In addition, DOE should consider providing intensive tutoring to our most struggling students, starting this summer and continuing through next year, by enlisting volunteers from well-established organizations such as Literacy Inc., and/or recent college graduates whose salaries could be subsidized through the AmeriCorps program.

Our public schools still have not fully recovered from the last economic recession in 2007-2008, when class sizes increased sharply.  This fall, there were more than 335,000 students in class sizes of 30 or more, with the number of children in grades 1 to 3 in classes that large having risen by nearly 3,000% since 2007.[12]

Over this period, student achievement in NYC remained stagnant or has even declined, as measured by their results on the NAEPs, the most reliable national assessments.[13]  We simply cannot afford to allow our children to lose any more ground.  With targeted savings used to pay for hiring of more teachers and counselors, and redeploying others already on staff,  smaller classes could be achieved to provide students next fall, with the instructional and emotional support that they will need more than ever before.

 

[1] https://abc7ny.com/teacher-deaths-doe-department-of-education-schools/6150719/

[2] https://www.nbcnewyork.com/news/local/15-nyc-children-sickened-with-rare-covid-related-illness-here-are-the-warning-signs/2404162/ and https://www.nytimes.com/2020/05/05/health/coronavirus-children-transmission-school.html  

[3] https://ny.chalkbeat.org/2020/4/11/21225497/de-blasio-says-nyc-school-buildings-will-close-for-the-rest-of-the-year-but-cuomo-says-not-so-fast

[4] https://www.aft.org/sites/default/files/covid19_reopen-america-schools.pdf

[5] https://www.nydailynews.com/new-york/education/ny-de-blasio-education-cuts-20200505-7p7bcefy4nfkbivmi6skzhpmoq-story.html

[6] https://brooklyneagle.com/articles/2019/06/05/pol-pushes-for-more-emotional-support-in-schools-says-thrivenyc-isnt-cutting-it/

[7] https://council.nyc.gov/budget/wp-content/uploads/sites/54/2019/05/DOE-SCA.pdf (Page 7)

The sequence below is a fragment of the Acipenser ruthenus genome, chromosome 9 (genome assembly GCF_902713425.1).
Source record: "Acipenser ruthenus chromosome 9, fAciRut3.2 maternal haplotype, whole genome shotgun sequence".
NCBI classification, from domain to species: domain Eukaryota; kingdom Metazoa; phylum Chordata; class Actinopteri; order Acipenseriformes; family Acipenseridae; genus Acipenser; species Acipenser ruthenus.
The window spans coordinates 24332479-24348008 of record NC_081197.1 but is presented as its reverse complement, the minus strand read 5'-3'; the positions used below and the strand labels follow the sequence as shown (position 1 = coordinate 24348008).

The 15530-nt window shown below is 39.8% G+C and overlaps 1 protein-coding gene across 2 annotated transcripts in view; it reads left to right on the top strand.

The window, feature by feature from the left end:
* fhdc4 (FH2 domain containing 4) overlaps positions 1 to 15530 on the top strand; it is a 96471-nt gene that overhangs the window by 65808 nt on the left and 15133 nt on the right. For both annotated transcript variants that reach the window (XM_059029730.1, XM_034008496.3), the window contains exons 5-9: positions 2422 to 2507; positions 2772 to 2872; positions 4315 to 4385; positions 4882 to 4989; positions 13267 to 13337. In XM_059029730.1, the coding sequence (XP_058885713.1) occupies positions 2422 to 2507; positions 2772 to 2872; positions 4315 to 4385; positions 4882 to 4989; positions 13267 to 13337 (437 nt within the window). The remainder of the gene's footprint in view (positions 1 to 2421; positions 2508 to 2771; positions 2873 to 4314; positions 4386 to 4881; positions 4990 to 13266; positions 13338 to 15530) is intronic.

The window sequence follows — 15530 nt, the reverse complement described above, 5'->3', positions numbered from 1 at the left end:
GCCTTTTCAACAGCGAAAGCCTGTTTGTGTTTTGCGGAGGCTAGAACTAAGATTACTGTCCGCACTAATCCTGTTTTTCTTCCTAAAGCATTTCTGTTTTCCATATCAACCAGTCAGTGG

[8] https://nypost.com/2019/08/17/salaries-gone-wild-carranza-cronies-pocket-pay-hikes-as-high-as-35/

[9] https://www.checkbooknyc.com/contracts_landing/status/A/yeartype/B/year/121/vendor/11204?expandBottomCont=true

[10] See https://files.eric.ed.gov/fulltext/ED537982.pdf  and

https://www.seattletimes.com/seattle-news/educators-debate-validity-of-map-testing/  and

https://edpolicy.education.jhu.edu/wp-content/uploads/2016/11/IreadyandMAPmastheadFINAL.pdf

[11] https://ny.chalkbeat.org/2020/2/28/21178673/calls-for-smaller-class-size-grow-louder-nyc-parents-students-and-educators-say-there-s-a-big-need-t and https://www.ny1.com/nyc/all-boroughs/news/2020/03/02/advocates–parents-and-educators-push-for-smaller-class-sizes and https://nycpublicschoolparents.blogspot.com/2020/02/council-hearings-on-class-size-so.html; testimony is posted here: https://classsizematters.org/testimony-on-the-importance-of-lowering-class-size-in-nyc-schools/  and

[12] https://secureservercdn.net/198.71.233.31/3zn.338.myftpupload.com/wp-content/uploads/2020/02/Class-Size-FAQ-for-officials-2.24.20.pdf

[13] https://ny.chalkbeat.org/2019/10/30/21109120/nyc-scores-are-flat-on-national-reading-and-math-test

Categories Reports & Memos, Uncategorized, Updates | Tags: | Posted on May 14, 2020